Aspirations that I had and that I turned into reality: Becoming a Translational Outcomes Research practitioner and a bit of a social activist has paid off or almost. In 2006 when I had asked the Director of a national research lab why lab-level academic research are allowed to languish within the pages of a technical erudite and esoteric journal, I was told that only fundamental research was their mandate. I have campaigned tirelessly for translation and societal translation and am happy to say through my various activities- as part of the professoriate, as committee members on committees for making policies in Higher Education, Science and Technology and Biotechnology, we have turned around a lot of the conventional practices to expand the scope of domain-specific knowledge practice and dissemination. Choice Based Credit System, academia-industry partnership, societal application and visibility of research in the public domain and center of excellence and outreach have been some of my aspirations that continue to evolve and I with it. It has been an exciting ride so far and look forward to greater paradigm shifts that make learning more experiential and connects the scientists to the region’s and the nation’s social-cultural aspirations away from only publishing in high impact factor journals to making a difference in people’s perceptions in the post-truth era.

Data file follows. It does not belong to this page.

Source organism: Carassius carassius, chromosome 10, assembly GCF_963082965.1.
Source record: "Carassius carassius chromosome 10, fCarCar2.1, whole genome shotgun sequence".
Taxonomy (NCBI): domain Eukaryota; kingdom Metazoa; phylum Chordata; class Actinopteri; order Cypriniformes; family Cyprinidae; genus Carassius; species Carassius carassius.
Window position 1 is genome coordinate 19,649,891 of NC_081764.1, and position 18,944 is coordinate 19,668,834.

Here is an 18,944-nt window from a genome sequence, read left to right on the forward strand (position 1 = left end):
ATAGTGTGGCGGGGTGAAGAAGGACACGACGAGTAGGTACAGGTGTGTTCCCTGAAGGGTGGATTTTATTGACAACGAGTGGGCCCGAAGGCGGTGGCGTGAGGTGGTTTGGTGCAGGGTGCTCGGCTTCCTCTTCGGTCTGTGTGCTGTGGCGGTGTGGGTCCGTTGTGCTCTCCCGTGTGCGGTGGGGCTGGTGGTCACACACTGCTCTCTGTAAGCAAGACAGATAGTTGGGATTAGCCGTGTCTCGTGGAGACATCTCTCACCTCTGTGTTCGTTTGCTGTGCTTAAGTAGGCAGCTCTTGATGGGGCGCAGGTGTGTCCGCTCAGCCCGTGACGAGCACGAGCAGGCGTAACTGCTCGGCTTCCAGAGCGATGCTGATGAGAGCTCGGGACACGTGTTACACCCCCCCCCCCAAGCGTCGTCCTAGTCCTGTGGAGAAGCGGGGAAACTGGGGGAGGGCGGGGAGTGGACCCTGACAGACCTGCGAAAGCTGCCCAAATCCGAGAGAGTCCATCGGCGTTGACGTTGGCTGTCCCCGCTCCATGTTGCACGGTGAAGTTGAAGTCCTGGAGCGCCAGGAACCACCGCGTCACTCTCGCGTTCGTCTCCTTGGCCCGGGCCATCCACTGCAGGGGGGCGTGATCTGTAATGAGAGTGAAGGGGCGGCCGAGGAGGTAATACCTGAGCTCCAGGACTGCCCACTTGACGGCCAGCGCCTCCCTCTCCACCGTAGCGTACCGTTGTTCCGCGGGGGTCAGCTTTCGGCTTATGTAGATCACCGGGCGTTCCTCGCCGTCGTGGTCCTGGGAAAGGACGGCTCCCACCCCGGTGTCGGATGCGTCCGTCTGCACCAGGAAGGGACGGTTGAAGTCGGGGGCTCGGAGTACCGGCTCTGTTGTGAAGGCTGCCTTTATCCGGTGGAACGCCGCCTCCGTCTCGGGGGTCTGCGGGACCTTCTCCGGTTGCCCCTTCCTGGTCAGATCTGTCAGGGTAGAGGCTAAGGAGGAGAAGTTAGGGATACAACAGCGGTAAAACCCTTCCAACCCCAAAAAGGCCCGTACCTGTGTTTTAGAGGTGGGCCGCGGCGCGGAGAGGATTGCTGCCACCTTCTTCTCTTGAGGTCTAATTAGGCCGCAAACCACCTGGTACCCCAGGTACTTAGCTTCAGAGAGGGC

As for failures, I only partially succeeded to take a department’s forgotten resources to an internationally recognized center of excellence. It has been a failure of sorts. I lick my wounds and learn from my mistakes and gear up to come back stronger and better equipped to give it another go in the near future. There is a huge gender disparity (like everywhere else) in Higher Education, especially Science and Technology domains. I keep working towards closing that gap. Women under inhospitable situations but with the fire in their bellies to take the cause of science and society a little further shall always find an ally in me. Inter-disciplinarity in problem solving through disruption and innovation needs to find a permanent home in the minds of Bengali scientists. Let us strive towards that. We keep talking about a nurturing ecosystem to promote positivity in Science and Technology practices in Higher Education but such as ecosystem shall not become a reality till we realize that we are all in it together. Individual goals should now be expanded and integrated with group goals to become meaningful.  Women in Higher Education still need to find their niche out of the shadow of mentors and godfathers on their own mettle and cross-disciplinarity must become the rule rather than an aberration as it is now. Most of failures stem from these twin banes.